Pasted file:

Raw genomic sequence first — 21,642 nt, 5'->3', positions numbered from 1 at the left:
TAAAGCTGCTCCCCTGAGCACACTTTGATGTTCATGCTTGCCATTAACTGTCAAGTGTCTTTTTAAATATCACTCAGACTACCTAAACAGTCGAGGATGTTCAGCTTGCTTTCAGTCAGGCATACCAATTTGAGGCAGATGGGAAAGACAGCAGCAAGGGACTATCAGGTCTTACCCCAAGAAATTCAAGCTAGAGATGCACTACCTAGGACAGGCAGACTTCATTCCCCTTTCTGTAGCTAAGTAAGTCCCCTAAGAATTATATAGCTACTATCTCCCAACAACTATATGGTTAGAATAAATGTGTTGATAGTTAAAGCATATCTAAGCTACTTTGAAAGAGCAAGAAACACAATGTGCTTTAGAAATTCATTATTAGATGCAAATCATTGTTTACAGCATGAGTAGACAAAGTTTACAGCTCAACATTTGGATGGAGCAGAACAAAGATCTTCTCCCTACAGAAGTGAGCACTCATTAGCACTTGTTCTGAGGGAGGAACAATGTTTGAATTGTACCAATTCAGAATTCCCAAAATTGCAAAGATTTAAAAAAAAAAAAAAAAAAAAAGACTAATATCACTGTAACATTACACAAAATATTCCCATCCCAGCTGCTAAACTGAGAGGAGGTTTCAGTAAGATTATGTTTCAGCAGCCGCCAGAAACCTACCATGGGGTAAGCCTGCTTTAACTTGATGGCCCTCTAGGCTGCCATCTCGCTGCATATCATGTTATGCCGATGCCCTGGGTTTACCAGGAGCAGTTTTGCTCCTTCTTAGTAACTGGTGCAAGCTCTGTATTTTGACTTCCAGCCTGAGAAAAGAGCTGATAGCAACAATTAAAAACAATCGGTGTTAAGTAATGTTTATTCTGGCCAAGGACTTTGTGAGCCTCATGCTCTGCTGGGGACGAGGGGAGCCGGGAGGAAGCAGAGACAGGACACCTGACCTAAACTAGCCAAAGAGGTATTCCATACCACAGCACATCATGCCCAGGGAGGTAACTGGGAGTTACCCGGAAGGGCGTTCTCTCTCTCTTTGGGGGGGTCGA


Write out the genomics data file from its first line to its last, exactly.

Raw genomic sequence first — 21,642 nt, 5'->3', positions numbered from 1 at the left:
TAAAGCTGCTCCCCTGAGCACACTTTGATGTTCATGCTTGCCATTAACTGTCAAGTGTCTTTTTAAATATCACTCAGACTACCTAAACAGTCGAGGATGTTCAGCTTGCTTTCAGTCAGGCATACCAATTTGAGGCAGATGGGAAAGACAGCAGCAAGGGACTATCAGGTCTTACCCCAAGAAATTCAAGCTAGAGATGCACTACCTAGGACAGGCAGACTTCATTCCCCTTTCTGTAGCTAAGTAAGTCCCCTAAGAATTATATAGCTACTATCTCCCAACAACTATATGGTTAGAATAAATGTGTTGATAGTTAAAGCATATCTAAGCTACTTTGAAAGAGCAAGAAACACAATGTGCTTTAGAAATTCATTATTAGATGCAAATCATTGTTTACAGCATGAGTAGACAAAGTTTACAGCTCAACATTTGGATGGAGCAGAACAAAGATCTTCTCCCTACAGAAGTGAGCACTCATTAGCACTTGTTCTGAGGGAGGAACAATGTTTGAATTGTACCAATTCAGAATTCCCAAAATTGCAAAGATTTAAAAAAAAAAAAAAAAAAAAAGACTAATATCACTGTAACATTACACAAAATATTCCCATCCCAGCTGCTAAACTGAGAGGAGGTTTCAGTAAGATTATGTTTCAGCAGCCGCCAGAAACCTACCATGGGGTAAGCCTGCTTTAACTTGATGGCCCTCTAGGCTGCCATCTCGCTGCATATCATGTTATGCCGATGCCCTGGGTTTACCAGGAGCAGTTTTGCTCCTTCTTAGTAACTGGTGCAAGCTCTGTATTTTGACTTCCAGCCTGAGAAAAGAGCTGATAGCAACAATTAAAAACAATCGGTGTTAAGTAATGTTTATTCTGGCCAAGGACTTTGTGAGCCTCATGCTCTGCTGGGGACGAGGGGAGCCGGGAGGAAGCAGAGACAGGACACCTGACCTAAACTAGCCAAAGAGGTATTCCATACCACAGCACATCATGCCCAGGGAGGTAACTGGGAGTTACCCGGAAGGGCGTTCTCTCTCTCTTTGGGGGGGTCGA